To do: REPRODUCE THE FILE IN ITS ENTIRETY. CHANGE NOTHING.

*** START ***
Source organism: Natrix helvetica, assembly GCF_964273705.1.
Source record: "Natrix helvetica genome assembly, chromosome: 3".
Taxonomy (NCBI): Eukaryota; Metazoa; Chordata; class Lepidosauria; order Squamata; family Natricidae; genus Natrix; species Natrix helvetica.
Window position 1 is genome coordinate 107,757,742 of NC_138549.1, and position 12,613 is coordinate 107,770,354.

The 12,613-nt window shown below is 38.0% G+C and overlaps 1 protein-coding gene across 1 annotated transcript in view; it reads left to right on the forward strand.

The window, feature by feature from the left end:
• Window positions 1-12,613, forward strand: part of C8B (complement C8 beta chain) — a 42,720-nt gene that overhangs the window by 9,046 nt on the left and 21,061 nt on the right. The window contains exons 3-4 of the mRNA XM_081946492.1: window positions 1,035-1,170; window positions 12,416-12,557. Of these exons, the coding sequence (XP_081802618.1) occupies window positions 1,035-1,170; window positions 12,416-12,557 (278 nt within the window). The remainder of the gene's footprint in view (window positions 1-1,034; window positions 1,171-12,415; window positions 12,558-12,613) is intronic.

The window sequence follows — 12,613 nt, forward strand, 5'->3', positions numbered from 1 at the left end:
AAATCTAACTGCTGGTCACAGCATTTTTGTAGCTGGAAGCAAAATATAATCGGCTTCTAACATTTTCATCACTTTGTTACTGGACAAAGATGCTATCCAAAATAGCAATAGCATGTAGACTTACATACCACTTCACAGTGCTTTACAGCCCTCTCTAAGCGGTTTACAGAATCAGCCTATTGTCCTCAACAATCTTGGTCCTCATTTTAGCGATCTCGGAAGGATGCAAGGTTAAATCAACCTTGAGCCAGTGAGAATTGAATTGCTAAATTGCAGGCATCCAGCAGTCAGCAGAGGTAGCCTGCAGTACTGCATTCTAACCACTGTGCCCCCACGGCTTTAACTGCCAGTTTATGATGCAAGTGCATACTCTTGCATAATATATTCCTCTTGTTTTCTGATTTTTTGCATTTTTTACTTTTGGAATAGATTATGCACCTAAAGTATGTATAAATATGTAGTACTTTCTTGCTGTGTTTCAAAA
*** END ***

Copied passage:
Source organism: Natrix helvetica, assembly GCF_964273705.1.
Source record: "Natrix helvetica genome assembly, chromosome: 3".
Taxonomy (NCBI): Eukaryota; Metazoa; Chordata; class Lepidosauria; order Squamata; family Natricidae; genus Natrix; species Natrix helvetica.
Window position 1 is genome coordinate 107,757,742 of NC_138549.1, and position 12,613 is coordinate 107,770,354.

The 12,613-nt window shown below is 38.0% G+C and overlaps 1 protein-coding gene across 1 annotated transcript in view; it reads left to right on the forward strand.

The window, feature by feature from the left end:
• Window positions 1-12,613, forward strand: part of C8B (complement C8 beta chain) — a 42,720-nt gene that overhangs the window by 9,046 nt on the left and 21,061 nt on the right. The window contains exons 3-4 of the mRNA XM_081946492.1: window positions 1,035-1,170; window positions 12,416-12,557. Of these exons, the coding sequence (XP_081802618.1) occupies window positions 1,035-1,170; window positions 12,416-12,557 (278 nt within the window). The remainder of the gene's footprint in view (window positions 1-1,034; window positions 1,171-12,415; window positions 12,558-12,613) is intronic.

The window sequence follows — 12,613 nt, forward strand, 5'->3', positions numbered from 1 at the left end:
AAATCTAACTGCTGGTCACAGCATTTTTGTAGCTGGAAGCAAAATATAATCGGCTTCTAACATTTTCATCACTTTGTTACTGGACAAAGATGCTATCCAAAATAGCAATAGCATGTAGACTTACATACCACTTCACAGTGCTTTACAGCCCTCTCTAAGCGGTTTACAGAATCAGCCTATTGTCCTCAACAATCTTGGTCCTCATTTTAGCGATCTCGGAAGGATGCAAGGTTAAATCAACCTTGAGCCAGTGAGAATTGAATTGCTAAATTGCAGGCATCCAGCAGTCAGCAGAGGTAGCCTGCAGTACTGCATTCTAACCACTGTGCCCCCACGGCTTTAACTGCCAGTTTATGATGCAAGTGCATACTCTTGCATAATATATTCCTCTTGTTTTCTGATTTTTTGCATTTTTTACTTTTGGAATAGATTATGCACCTAAAGTATGTATAAATATGTAGTACTTTCTTGCTGTGTTTCAAAA